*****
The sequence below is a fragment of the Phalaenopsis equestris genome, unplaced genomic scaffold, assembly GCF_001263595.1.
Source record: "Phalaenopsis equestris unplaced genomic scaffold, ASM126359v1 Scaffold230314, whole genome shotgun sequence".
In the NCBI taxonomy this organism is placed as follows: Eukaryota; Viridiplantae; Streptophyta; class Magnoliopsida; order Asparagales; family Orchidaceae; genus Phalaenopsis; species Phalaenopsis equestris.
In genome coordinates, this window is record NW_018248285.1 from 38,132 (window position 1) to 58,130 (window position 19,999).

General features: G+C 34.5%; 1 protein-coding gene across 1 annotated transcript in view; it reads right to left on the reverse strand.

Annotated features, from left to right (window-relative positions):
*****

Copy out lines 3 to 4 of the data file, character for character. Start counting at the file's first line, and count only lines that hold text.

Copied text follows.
In the NCBI taxonomy this organism is placed as follows: Eukaryota; Viridiplantae; Streptophyta; class Magnoliopsida; order Asparagales; family Orchidaceae; genus Phalaenopsis; species Phalaenopsis equestris.
In genome coordinates, this window is record NW_018248285.1 from 38,132 (window position 1) to 58,130 (window position 19,999).